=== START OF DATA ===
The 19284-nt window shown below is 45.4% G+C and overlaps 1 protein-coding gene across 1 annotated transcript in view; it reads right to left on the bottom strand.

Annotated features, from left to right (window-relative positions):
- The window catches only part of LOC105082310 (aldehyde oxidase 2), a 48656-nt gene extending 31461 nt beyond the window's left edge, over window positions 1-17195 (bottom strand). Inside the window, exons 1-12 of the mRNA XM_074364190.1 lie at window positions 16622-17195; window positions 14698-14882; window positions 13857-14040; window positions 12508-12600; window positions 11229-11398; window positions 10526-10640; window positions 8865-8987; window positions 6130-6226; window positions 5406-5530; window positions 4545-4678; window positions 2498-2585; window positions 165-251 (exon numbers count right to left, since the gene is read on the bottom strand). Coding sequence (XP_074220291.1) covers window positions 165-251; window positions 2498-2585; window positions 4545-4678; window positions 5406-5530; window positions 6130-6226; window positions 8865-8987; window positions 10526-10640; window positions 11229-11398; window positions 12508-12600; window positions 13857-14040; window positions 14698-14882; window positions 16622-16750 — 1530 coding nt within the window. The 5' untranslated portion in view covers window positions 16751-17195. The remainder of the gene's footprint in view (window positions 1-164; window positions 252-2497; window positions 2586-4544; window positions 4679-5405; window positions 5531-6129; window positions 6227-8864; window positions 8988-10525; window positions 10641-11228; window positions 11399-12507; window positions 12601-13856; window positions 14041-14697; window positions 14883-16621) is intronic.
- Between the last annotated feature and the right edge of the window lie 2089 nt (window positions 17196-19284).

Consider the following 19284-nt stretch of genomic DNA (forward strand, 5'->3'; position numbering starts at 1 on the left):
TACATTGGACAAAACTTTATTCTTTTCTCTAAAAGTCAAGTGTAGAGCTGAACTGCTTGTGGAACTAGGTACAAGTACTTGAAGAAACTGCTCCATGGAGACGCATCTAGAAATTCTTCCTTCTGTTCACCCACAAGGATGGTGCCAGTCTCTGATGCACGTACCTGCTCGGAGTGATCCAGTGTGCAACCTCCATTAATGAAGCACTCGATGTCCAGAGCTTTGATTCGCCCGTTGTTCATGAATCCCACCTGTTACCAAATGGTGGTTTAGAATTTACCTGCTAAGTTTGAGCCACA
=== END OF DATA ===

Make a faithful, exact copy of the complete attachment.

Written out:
The 19284-nt window shown below is 45.4% G+C and overlaps 1 protein-coding gene across 1 annotated transcript in view; it reads right to left on the bottom strand.

Annotated features, from left to right (window-relative positions):
- The window catches only part of LOC105082310 (aldehyde oxidase 2), a 48656-nt gene extending 31461 nt beyond the window's left edge, over window positions 1-17195 (bottom strand). Inside the window, exons 1-12 of the mRNA XM_074364190.1 lie at window positions 16622-17195; window positions 14698-14882; window positions 13857-14040; window positions 12508-12600; window positions 11229-11398; window positions 10526-10640; window positions 8865-8987; window positions 6130-6226; window positions 5406-5530; window positions 4545-4678; window positions 2498-2585; window positions 165-251 (exon numbers count right to left, since the gene is read on the bottom strand). Coding sequence (XP_074220291.1) covers window positions 165-251; window positions 2498-2585; window positions 4545-4678; window positions 5406-5530; window positions 6130-6226; window positions 8865-8987; window positions 10526-10640; window positions 11229-11398; window positions 12508-12600; window positions 13857-14040; window positions 14698-14882; window positions 16622-16750 — 1530 coding nt within the window. The 5' untranslated portion in view covers window positions 16751-17195. The remainder of the gene's footprint in view (window positions 1-164; window positions 252-2497; window positions 2586-4544; window positions 4679-5405; window positions 5531-6129; window positions 6227-8864; window positions 8988-10525; window positions 10641-11228; window positions 11399-12507; window positions 12601-13856; window positions 14041-14697; window positions 14883-16621) is intronic.
- Between the last annotated feature and the right edge of the window lie 2089 nt (window positions 17196-19284).

Consider the following 19284-nt stretch of genomic DNA (forward strand, 5'->3'; position numbering starts at 1 on the left):
TACATTGGACAAAACTTTATTCTTTTCTCTAAAAGTCAAGTGTAGAGCTGAACTGCTTGTGGAACTAGGTACAAGTACTTGAAGAAACTGCTCCATGGAGACGCATCTAGAAATTCTTCCTTCTGTTCACCCACAAGGATGGTGCCAGTCTCTGATGCACGTACCTGCTCGGAGTGATCCAGTGTGCAACCTCCATTAATGAAGCACTCGATGTCCAGAGCTTTGATTCGCCCGTTGTTCATGAATCCCACCTGTTACCAAATGGTGGTTTAGAATTTACCTGCTAAGTTTGAGCCACA